Madagascar Cloves

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The clove tree, botanically named Syzygium aromaticum L., originates from Maluku Island in Indonesia. Clove was imported to Europe already in the 7th century. Upon discovery of Maluku Island by the Portugese, the clove trade became monopolised by the Portugese until they were driven out by the Dutch in the early 17th century. The trade was thereafter controlled by the Dutch until Pierre Poivre smuggled seedlings of the clove tree out of the country while organising several expeditions on behalf of the French East India Company. Clove were consequently brought to Mauritius in 1770 and thereafter to La Reunion island. The first plants appeared in Madagascar on Sainte Marie island in the 1820s.

In less than a century, the clove tree was adopted by small houseold Madagascar farmers who had quickly gained expertise in its cultivation and valorisation. By 1920/1930 Madagascar became a major producer and exporter of cloves and clove essential oil and is since 1990s the world's leading exporter. Farmers can produce clove spice from the flower buds or essential oil from the leaves, or alternate seasonally between the two.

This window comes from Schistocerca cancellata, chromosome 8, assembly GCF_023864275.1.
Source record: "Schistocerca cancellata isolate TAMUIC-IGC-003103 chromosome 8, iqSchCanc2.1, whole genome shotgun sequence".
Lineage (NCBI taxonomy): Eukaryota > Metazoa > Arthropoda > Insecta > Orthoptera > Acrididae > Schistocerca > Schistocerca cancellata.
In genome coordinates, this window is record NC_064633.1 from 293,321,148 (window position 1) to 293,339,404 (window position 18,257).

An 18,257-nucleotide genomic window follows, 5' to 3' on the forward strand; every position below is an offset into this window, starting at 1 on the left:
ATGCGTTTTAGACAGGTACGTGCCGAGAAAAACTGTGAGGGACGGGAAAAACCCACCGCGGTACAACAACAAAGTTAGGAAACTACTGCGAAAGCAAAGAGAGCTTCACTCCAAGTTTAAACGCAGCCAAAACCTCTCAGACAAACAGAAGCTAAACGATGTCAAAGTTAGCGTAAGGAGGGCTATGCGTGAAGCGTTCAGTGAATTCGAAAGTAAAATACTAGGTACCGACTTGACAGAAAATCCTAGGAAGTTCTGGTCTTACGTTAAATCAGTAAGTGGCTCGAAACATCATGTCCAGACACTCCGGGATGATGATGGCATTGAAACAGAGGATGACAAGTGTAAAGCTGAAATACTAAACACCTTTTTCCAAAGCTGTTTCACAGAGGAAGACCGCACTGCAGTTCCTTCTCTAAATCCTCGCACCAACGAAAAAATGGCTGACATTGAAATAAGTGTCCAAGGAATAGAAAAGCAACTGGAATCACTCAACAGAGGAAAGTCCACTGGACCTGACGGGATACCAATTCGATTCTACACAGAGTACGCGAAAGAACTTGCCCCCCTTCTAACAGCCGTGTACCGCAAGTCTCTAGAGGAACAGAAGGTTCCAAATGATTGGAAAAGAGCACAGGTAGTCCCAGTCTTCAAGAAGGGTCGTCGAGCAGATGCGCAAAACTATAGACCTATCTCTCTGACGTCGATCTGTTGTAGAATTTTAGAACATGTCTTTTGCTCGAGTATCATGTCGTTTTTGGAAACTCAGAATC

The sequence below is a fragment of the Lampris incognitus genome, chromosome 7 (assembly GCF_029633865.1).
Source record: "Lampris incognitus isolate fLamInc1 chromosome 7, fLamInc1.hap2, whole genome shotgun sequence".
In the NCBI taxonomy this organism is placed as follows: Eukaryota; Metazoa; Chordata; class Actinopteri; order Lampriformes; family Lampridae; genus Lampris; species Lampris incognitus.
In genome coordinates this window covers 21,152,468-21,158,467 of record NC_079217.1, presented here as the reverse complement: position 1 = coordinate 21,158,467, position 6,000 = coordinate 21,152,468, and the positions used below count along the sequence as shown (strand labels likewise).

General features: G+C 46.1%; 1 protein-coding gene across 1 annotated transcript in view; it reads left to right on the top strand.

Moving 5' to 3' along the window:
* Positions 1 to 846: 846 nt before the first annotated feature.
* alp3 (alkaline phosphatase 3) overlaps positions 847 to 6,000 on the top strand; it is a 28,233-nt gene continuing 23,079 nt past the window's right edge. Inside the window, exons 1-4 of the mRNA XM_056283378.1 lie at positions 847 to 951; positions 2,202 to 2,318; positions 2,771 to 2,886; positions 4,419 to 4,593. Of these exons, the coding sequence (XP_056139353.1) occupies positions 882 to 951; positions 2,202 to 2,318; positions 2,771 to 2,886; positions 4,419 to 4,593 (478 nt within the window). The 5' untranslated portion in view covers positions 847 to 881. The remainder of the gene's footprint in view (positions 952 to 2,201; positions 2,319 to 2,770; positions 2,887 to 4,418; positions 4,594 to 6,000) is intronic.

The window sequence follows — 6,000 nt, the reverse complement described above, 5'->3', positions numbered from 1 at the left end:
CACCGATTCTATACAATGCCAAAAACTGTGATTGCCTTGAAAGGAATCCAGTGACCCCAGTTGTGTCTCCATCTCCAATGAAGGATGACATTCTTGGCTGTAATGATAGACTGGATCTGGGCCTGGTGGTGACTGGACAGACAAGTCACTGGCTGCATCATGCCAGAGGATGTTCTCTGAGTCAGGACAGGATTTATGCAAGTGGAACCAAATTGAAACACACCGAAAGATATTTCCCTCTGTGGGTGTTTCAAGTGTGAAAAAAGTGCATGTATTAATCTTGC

Clove grows along the entire east coast of Madagascar from Sambava to Fort Dauphin but especially between Maroantsetra and through the regions of Fenerive Est, Sainte Marie and Tamatave.

The clove tree, a member of the Myrtaceae family of evergreen trees, which typically grows in humid tropical climate below 300m where there is no noticeable dry season.

The tree grows well in ferralitic tropical soil and usually gets between 10 and 12 metres but can get as tall as 20 metres.